How can I stay safe and still enjoy the river?
Nothing says summer in Nevada County quite like a day at the river. As the founding president of SYRCL, and a board member for more than 30 years, the Yuba is dear to my heart. It’s the best place I know of to recharge one’s spirit and cool off on a hot day.
But a river can also be dangerous, especially this year. Snow pack in the Sierra is far above normal because of our very long and wet winter. This means runoff from snow melt will make our Sierra rivers higher than normal for quite some time this spring and summer.
While it may appear calm, the current under the surface can be quite strong, especially early in the season. Every year there are drownings and near-drownings on the Yuba. Some are related to alcohol: people with judgement or coordination impaired by alcohol jump or fall in. Others occur when people are so anxious to get back in the river after a long winter and are simply caught unaware by the fast-moving water and swept away.
If you see someone in distress and can help without endangering your own life get that person out of the water as quickly as possible and CALL FOR ASSISTANCE. If the victim is unresponsive, open the airway and give two rescue breaths by mouth to mouth that make the chest rise. If the person remains unresponsive, begin CPR. (Do you know CPR?)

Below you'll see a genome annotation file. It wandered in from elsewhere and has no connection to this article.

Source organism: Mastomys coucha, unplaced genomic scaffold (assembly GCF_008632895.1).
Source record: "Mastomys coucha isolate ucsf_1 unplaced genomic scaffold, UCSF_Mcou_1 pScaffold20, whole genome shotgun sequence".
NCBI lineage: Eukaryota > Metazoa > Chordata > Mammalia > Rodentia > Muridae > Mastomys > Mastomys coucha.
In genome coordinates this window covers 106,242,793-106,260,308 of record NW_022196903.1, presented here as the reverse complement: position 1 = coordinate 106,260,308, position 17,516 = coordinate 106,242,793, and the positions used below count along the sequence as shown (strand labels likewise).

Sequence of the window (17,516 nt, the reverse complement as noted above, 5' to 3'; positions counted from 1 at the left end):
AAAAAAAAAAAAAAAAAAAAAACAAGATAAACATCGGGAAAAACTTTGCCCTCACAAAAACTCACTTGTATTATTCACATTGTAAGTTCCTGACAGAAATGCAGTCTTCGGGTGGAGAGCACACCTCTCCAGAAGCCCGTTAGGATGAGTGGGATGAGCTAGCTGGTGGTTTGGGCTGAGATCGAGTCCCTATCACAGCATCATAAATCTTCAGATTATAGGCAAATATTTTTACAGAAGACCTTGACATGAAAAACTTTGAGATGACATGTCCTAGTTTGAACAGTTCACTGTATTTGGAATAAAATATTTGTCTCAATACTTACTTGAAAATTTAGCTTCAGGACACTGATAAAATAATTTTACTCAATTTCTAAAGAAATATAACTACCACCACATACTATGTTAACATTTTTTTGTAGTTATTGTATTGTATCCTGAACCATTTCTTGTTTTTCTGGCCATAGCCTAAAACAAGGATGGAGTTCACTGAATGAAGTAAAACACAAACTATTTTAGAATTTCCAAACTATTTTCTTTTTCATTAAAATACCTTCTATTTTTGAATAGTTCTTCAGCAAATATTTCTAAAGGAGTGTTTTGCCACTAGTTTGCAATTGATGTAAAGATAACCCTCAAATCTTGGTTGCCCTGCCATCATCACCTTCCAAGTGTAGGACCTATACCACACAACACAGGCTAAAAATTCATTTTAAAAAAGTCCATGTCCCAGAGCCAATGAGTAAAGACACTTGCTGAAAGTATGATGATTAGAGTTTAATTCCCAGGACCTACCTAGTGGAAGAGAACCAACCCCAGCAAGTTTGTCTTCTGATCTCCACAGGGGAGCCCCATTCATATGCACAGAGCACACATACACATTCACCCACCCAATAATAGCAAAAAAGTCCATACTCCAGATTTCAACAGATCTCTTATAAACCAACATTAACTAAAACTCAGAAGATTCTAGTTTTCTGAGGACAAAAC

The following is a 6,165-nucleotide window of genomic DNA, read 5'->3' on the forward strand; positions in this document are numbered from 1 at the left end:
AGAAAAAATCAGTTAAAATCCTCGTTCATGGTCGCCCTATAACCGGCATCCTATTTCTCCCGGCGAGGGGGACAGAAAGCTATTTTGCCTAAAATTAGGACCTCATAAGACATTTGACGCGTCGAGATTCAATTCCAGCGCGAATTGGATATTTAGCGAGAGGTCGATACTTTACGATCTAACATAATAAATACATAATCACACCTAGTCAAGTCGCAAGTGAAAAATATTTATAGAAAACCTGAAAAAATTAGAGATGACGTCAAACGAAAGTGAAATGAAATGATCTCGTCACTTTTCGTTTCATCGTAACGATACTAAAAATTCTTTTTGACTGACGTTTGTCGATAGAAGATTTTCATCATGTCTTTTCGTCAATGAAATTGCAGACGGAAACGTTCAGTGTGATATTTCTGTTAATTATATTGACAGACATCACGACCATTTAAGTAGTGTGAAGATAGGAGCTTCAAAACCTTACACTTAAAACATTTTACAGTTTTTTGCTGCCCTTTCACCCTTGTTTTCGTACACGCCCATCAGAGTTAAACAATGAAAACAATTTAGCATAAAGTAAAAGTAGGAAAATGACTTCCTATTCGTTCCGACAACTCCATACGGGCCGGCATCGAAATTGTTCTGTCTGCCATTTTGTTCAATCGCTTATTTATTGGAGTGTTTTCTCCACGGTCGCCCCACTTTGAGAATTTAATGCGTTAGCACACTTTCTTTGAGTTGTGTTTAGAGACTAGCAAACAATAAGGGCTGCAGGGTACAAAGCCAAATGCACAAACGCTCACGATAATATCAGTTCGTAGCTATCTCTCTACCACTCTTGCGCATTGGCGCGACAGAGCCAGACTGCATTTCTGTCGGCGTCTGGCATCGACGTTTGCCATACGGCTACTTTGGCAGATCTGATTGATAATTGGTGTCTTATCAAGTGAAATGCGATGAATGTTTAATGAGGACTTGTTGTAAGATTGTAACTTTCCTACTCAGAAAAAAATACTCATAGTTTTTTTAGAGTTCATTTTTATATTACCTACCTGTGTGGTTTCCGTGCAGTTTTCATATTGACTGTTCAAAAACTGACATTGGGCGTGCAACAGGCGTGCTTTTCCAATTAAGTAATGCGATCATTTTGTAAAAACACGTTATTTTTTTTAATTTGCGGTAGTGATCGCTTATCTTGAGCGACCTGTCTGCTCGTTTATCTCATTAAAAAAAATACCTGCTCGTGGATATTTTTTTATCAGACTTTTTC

Whether you drive to a picnic spot near Bridgeport or hike the back trails along Edwards Crossing, there are a few other things to keep in mind to make sure you have a safe and enjoyable time.
First, be sure to stay hydrated. Our bodies are about 60% water, and water is key to optimal functioning and peak performance. The first symptoms of dehydration can be vague – a headache or feeling tired, lightheaded, or cranky – rather than the classic dry mouth and thirst. But if you experience any of these symptoms while playing outside, take a few minutes and have some water, an electrolyte drink or some other beverage.
Each year, winter water moves rocks and changes the depth of pools. Be sure you know how deep the water is at your favorite spot this year before jumping in. Diving into the Yuba is dangerous due to the possibility of hitting your head on the bottom and ending up with a head injury or a broken neck.
A common river injury is cut feet from broken glass. Please don’t take glass to the river! If you see any glass left behind and can safely remove it, please do. You could be saving someone a trip to urgent care for stitches.
Wear sturdy shoes. Slippery rocks and unstable ground can mean scrapes, cuts, sprains, pulled or strained muscles, or broken bones. Consider taking a walking stick for stability, slow down when the terrain is uneven, and watch out for exposed roots and jutting rocks.
Take along plenty of snacks. Protein bars, trail mix and fresh fruit can replenish energy after exerting yourself in the outdoors. Just remember the Golden Rule of the River – if you pack it in, please pack it out!
We hope you have a safe and fun outdoor season, but should you find yourself suffering from the not so pleasant effects of too much sun, bee stings, poison oak, cuts, abrasions or other medical problems requiring urgent care, know you can count on Yubadocs to get you back in one piece and on the road or back to the river again.